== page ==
Presentation on theme: "Embodiment and Enactivism Cognitive Computing; 2012+ 0. INTRODUCTION See: Professor Mark Bishop."— Presentation transcript:
Embodiment and Enactivism Cognitive Computing; INTRODUCTION See: Professor Mark Bishop
01/04/2014Embodiment and Enactivism2 Enactive perception Enactivism is a theoretical approach to understanding the mind proposed by Gregory Bateson, Humberto Maturana, Francisco Varela and Eleanor Rosch, Kevin ORegan and Alva noe. It emphasizes the way that organisms and the human mind organize themselves by interacting with their environment. Enactive evokes the view that what is known is brought forth, in contraposition to the more classical views of either cognitivism or connectionism. Under the enactive view individuals can be seen to grow into the world; it is not, a priori, represented. It is closely related to situated cognition and embodied cognition, and is presented as an alternative to cognitivism, computationalism and Cartesian dualism.
01/04/2014Embodiment and Enactivism3 Integrating perception, action and thought The classical, Cartesian, input-output view (Hurley, 1998) Intrinsic ontological separation of Subject of Object. Perception is input from the world to the mind Action is output from the mind to the world If input-output view is true then it must be possible, at least in principle, to dissociate our capacities for perception, action and thought. It is the main claim of the enactive view that this is not possible.
On seeing.. If seeing depended on rich, high fidelity internal representations of an out-there world, then the viewer should have access to all elements of the visual scene. But can you correctly count the number of times the players wearing white pass the basketball in the following video. 01/04/2014Embodiment and Enactivism4
01/04/2014Embodiment and Enactivism5 Experiential Blindness After surgical operation for a defective cataract some of those patients for whom whose visual sensitivity has been restored still cannot to see! For example the patient S.B. (Gregory, Eye and Brain 1977) perceived a visual impression but could not link visual sensation with movement and thought !
01/04/2014Embodiment and Enactivism6 Blinded by the light: inverting glasses Do inverting lenses simply invert vision? No! When first used the subject des not clearly perceive the world as simply upside down but undergoes a form of experential blindness. I.e. The subject is not completely blind but not completely able to see either. When first used the subject undergoes of period of experiental blindness until eventually vision snaps and perception is normalised the normal way up! During visual fixations, every movement of my head gives rise to the most unexpected and peculiar transformations of objects in the visual field. The most familiar forms seem to dissolve and reintegrate in ways never before seen. At times, parts of figures run together, the spaces between disappearing from view: at other times, they run apart, as if intent on deceiving the observer. Countless times I was fooled by these extreme distortions and taken by surprise when a wall, for instance, suddenly appeared to slant down to the road, when a truck I was following with my eyes started to bend, when the road began to arch like a wave, when houses and trees seemed to topple down, and so forth. I felt as if I were living in a topsy-turvy world of houses crashing down on you, of heaving roads, and of jellylike people. The fact that vision 'normalises' after adaption is supportive of the enactive view This position was explored in the AISB Workshop on Sensorimotor Theory, held at Goldsmiths on Thursday 26th September by Jan Degenaar in his paper, "A non-representationalist sensorimotor account: the case of experience with left-right inverting glasses".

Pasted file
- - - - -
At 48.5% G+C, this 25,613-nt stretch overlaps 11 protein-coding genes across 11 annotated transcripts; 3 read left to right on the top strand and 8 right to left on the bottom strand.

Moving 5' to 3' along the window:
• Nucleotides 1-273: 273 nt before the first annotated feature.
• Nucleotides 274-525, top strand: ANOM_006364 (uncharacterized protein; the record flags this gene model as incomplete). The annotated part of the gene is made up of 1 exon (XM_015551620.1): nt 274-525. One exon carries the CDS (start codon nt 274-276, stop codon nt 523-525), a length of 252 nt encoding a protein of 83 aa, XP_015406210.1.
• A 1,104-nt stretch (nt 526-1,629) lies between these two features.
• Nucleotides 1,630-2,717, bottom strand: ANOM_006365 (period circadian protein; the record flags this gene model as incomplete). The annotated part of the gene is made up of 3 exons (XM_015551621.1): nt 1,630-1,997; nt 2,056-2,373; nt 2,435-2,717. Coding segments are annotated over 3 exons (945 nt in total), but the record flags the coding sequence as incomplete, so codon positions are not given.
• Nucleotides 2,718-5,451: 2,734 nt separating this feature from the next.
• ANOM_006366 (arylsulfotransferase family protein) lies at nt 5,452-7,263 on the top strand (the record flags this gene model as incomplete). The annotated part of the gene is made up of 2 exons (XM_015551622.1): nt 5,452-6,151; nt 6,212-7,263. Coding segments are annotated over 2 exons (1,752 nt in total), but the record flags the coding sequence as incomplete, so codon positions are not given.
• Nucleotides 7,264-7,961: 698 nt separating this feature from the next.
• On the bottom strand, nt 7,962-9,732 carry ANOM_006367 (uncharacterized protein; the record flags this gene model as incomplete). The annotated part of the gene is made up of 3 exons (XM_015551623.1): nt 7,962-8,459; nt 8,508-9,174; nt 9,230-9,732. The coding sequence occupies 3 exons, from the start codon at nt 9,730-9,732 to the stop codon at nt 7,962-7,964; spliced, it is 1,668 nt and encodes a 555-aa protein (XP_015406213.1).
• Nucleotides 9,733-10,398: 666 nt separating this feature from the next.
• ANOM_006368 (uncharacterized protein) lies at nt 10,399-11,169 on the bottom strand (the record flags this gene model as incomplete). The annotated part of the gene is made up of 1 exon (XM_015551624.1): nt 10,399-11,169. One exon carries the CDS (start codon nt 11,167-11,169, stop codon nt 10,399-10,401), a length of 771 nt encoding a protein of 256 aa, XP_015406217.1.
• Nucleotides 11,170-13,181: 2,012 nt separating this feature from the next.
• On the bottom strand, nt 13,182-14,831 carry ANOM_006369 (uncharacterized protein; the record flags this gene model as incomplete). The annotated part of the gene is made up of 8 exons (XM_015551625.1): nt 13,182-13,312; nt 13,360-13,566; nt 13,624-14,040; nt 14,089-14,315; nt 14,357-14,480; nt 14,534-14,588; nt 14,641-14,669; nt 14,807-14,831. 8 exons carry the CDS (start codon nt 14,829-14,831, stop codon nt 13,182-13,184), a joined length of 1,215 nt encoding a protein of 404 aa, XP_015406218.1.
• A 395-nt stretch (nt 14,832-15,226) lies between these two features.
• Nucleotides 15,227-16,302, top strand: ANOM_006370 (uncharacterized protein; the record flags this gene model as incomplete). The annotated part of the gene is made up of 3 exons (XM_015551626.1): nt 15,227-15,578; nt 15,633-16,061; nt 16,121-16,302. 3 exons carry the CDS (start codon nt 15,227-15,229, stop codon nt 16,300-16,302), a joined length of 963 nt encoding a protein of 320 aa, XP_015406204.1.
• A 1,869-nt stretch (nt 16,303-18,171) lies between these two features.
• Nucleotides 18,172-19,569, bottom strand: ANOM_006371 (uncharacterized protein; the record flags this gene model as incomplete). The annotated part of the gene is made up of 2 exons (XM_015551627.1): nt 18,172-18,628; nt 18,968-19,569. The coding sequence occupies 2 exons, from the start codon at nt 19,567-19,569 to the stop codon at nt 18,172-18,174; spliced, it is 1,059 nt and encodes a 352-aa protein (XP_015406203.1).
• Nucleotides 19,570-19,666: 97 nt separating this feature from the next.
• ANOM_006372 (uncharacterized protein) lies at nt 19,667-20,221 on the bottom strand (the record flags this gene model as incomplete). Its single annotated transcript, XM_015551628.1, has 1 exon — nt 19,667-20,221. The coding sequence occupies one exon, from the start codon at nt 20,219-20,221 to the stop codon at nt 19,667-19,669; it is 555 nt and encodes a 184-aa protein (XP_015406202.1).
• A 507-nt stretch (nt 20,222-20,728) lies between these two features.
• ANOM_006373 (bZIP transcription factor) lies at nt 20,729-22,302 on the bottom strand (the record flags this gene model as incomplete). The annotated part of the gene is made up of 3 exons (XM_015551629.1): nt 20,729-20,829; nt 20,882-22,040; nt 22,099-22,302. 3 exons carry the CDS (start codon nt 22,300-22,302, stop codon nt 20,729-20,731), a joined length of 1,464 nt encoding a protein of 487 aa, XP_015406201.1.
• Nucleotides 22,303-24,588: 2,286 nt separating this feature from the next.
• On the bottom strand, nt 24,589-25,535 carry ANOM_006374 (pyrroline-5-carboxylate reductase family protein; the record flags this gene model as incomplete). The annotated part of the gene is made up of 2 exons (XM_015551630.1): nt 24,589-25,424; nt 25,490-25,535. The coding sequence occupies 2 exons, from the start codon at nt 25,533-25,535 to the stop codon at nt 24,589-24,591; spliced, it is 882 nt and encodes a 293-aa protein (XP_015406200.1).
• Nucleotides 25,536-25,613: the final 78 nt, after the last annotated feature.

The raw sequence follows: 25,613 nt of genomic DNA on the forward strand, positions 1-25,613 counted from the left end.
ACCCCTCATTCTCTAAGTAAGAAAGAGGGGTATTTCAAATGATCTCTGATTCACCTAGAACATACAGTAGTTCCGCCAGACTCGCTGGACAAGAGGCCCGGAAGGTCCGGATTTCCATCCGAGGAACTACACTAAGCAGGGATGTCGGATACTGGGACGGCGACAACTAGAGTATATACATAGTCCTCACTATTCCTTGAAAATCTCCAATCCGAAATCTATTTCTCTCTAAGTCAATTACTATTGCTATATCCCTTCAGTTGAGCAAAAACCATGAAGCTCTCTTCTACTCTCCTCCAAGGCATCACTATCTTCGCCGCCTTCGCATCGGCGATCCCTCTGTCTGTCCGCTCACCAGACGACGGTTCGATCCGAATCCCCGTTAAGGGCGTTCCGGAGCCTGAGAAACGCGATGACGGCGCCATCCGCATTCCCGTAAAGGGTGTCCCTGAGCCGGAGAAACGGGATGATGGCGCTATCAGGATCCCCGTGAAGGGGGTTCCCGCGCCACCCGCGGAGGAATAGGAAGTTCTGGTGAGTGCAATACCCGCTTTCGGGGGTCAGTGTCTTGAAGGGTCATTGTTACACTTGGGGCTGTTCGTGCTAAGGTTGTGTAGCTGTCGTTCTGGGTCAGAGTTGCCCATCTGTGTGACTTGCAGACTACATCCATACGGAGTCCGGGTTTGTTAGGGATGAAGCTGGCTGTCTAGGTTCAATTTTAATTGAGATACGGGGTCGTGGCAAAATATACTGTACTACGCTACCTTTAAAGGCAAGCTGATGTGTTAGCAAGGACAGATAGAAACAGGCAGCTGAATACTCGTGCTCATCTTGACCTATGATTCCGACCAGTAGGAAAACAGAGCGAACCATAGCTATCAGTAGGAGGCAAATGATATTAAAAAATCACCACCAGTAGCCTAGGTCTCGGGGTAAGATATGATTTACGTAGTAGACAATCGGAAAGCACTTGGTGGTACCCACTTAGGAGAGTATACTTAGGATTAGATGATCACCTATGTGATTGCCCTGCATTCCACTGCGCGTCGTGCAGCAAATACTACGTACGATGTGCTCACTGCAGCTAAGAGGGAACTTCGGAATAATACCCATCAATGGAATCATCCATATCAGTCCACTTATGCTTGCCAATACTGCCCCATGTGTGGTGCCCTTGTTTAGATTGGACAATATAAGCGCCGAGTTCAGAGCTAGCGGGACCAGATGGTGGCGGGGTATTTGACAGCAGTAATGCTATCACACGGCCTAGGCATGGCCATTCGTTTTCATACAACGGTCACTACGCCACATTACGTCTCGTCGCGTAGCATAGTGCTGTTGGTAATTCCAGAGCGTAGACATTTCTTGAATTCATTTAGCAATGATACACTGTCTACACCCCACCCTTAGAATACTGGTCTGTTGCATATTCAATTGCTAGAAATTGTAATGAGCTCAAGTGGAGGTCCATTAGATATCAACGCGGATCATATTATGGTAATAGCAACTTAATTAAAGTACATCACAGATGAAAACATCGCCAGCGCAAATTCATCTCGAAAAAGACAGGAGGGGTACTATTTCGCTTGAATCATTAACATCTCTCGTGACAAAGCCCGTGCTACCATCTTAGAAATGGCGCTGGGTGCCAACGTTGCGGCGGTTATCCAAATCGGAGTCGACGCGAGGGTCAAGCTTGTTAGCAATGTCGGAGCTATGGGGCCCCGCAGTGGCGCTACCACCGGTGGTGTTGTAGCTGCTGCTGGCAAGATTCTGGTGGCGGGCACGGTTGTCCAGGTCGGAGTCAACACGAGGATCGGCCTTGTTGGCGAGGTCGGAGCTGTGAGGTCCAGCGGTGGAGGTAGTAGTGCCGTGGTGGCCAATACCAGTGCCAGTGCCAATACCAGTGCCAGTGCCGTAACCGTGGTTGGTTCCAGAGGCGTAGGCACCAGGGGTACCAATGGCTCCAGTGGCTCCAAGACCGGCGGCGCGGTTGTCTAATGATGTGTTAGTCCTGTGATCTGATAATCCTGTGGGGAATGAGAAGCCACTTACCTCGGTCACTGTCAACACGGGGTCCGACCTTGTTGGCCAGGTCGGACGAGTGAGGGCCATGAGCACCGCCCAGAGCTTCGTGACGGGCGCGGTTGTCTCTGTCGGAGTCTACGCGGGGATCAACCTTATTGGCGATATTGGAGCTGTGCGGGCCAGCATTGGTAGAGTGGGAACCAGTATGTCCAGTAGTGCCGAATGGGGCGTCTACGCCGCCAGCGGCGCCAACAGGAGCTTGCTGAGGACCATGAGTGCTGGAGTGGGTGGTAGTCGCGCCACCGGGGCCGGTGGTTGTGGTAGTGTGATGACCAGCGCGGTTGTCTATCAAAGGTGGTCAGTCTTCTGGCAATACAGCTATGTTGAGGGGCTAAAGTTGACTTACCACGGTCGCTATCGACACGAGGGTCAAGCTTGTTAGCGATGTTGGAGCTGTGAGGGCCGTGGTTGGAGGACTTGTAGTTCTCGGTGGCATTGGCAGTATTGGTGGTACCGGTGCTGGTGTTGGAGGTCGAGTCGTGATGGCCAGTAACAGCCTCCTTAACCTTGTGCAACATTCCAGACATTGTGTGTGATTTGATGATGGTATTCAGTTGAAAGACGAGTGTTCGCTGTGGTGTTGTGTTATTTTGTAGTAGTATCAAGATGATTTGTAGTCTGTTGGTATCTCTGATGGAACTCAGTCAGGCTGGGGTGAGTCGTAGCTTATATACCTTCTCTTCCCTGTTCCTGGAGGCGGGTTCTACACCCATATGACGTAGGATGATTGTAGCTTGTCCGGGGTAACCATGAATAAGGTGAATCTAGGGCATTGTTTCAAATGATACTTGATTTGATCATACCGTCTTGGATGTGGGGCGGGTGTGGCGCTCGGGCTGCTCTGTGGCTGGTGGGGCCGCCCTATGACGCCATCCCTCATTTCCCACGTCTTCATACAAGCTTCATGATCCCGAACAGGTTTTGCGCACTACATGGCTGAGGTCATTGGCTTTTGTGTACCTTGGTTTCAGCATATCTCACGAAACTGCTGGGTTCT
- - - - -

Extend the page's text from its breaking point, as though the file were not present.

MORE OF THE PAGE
01/04/2014Embodiment and Enactivism7 The joy of seeing The kitten test (Held and Hein 1963) Only through self- movement can one test and so learn the relevant patterns of sensorimotor dependence.
01/04/2014Embodiment and Enactivism8 Why enactive perception? Conventional blindness Damage to eye and/or the visual cortex. Experiential blindness Inability to integrate sensory stimulation with patterns of movement and thought. Cataracts, kittens, inverting glasses etc. Experiential [and inattentional] blindness are difficult to account for if perception is a simply passive activity (seeing is like a camera). A new view: enactive perception The view that perceiving is a way of acting [contra classical view that seeing entails building high fidelity representations to an out there world]. To be a capable perceiver is to understand... The effects of bodily movement on sensory stimulation when the observer moves towards an object...